Is an Appraisal Part of Your Financial Plan?
Is your family heirloom a hidden treasure? Television shows featuring auctions and appraisal fairs have ushered the art of appraising into the limelight with fascinating stories—an ancient artifact unknowingly passed down from generation to generation; a rare trinket picked up at a yard sale; an historic relic found tucked away in the corner of an attic. While appraisals occasionally lead to surprising discoveries, they may also play a key role in developing financial plans. If you know you own expensive items, such as antiques or artwork—or even think you might—consider having your valuables appraised for insurance, estate-planning, and tax purposes.
An appraisal is an expert valuation of property. Appraisers, practitioners of valuation, are experts trained to provide more than a guess at an object’s worth—they assess value based on formal methodology and comply with standards and codes of conduct generally practiced in the field. An appraisal can help you make informed financial decisions, as well as provide you with professionally prepared documentation should you need to validate your property’s worth to a third party, such as the Internal Revenue Service (IRS) or an insurer.
The “Value” of an Appraisal
Appraisals can help you secure appropriate insurance coverage, plan your estate, and develop tax strategies. You may not be able to put a price on your antique clock, but an independent appraiser can. Knowing the worth of your valuables can help you tailor your financial plan to your needs.
For insurance purposes, valuation can help you choose appropriate coverage for your property, as well as receive the reimbursement you are entitled to, in the event you need to file a claim. In general, the maximum benefit under homeowner’s policies applied to the contents of a home is 50% of the coverage bought for the house, though it may be 75% under some policies. Furthermore, most homeowner’s policies limit coverage for expensive items, such as furs, jewelry, and silver, but do offer protection at additional cost.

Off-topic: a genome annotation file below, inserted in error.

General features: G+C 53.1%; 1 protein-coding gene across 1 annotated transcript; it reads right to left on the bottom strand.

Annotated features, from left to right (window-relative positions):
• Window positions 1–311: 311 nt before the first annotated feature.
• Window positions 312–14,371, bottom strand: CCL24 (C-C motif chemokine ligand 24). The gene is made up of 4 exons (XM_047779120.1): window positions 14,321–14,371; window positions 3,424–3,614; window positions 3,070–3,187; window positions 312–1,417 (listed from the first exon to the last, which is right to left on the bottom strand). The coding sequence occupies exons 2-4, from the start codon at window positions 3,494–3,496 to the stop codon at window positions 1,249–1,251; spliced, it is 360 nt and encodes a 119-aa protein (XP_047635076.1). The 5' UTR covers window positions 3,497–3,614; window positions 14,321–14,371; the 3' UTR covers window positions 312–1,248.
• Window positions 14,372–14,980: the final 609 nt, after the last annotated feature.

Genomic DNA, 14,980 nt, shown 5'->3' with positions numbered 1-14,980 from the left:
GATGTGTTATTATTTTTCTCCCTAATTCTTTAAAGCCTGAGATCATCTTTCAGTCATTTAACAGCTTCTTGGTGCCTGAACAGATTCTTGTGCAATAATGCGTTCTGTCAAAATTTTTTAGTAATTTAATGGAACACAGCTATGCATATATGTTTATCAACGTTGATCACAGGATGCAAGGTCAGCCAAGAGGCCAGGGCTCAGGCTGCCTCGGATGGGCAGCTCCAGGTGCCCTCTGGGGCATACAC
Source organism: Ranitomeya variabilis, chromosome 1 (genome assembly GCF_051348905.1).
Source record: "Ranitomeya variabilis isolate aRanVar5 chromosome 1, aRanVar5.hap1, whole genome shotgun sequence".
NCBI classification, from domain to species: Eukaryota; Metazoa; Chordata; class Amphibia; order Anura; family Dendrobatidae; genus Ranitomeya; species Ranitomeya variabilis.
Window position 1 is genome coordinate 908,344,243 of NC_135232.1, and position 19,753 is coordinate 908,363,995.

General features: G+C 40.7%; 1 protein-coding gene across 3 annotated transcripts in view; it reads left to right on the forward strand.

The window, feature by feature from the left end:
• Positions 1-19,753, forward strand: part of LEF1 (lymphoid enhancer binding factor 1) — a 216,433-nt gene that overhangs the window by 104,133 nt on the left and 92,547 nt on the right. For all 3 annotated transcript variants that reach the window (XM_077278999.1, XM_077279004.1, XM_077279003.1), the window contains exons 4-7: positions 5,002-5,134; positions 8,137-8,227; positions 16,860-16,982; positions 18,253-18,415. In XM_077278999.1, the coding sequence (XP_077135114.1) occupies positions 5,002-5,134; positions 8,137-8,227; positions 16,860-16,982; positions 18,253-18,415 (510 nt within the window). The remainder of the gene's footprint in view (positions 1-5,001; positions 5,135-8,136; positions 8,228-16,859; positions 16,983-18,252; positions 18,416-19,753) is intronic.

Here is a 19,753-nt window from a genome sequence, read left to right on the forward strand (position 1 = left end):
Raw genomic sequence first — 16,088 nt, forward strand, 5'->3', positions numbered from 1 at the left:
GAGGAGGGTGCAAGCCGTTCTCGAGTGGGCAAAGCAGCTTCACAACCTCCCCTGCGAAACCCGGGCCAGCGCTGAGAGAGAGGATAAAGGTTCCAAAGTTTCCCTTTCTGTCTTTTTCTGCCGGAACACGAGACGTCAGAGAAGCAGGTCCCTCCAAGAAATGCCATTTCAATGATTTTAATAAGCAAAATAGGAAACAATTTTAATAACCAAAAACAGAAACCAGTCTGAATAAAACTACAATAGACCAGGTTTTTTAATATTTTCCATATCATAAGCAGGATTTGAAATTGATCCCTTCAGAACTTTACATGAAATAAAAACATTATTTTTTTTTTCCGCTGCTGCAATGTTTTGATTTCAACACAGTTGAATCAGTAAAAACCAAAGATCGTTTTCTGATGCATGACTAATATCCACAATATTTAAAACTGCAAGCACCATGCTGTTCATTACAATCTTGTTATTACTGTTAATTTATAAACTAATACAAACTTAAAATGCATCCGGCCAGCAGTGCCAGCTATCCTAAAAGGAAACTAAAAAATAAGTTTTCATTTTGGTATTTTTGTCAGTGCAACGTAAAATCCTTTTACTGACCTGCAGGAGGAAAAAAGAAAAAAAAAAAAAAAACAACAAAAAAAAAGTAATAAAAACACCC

Under most standard policies, the most that may be claimed for loss to a particular category of property (such as jewelry or furs or firearms, for example) is limited ($1,500 or $2,500 is common). The category limitations may be increased for an additional premium. Broader coverage, covering losses that are not included in the basic policy, such as mysterious disappearance or breakage, can be obtained via a “scheduled personal property endorsement.”
This coverage extension usually requires you to supply bills of sale or appraisals dated within the last few years. Choosing the best approach, either by increasing the existing limits of coverage or scheduling items separately, depends on the possessions involved and the premium formulas of the insurance company.
Certain life events, such as death and divorce, often call for the equitable distribution of property. When a person dies, all possessions of the deceased play a part in the cumulative value of the estate, so having appraisals for the items of value will assist in the division of the estate, as well as the determination of estate tax. Probate often requires that an entire estate be inventoried and valued. In the event of a divorce, appraisals often assist with the division of marital property. Consult your attorney for legal advice.
If you donate an item to a charitable organization, an appraisal may be needed to show the IRS that the charitable donation is worth what you claimed on your tax return. The IRS generally requires a qualified appraisal for deductions over $5,000 claimed for a single item, or a collection of similar items, such as coins. Consult your tax professional for more information.
Appraisals may play a valuable role in your overall financial plan. They can help you determine your insurance coverage, as well as your estate and tax strategies. Consider appraising your prized possessions before the need arises.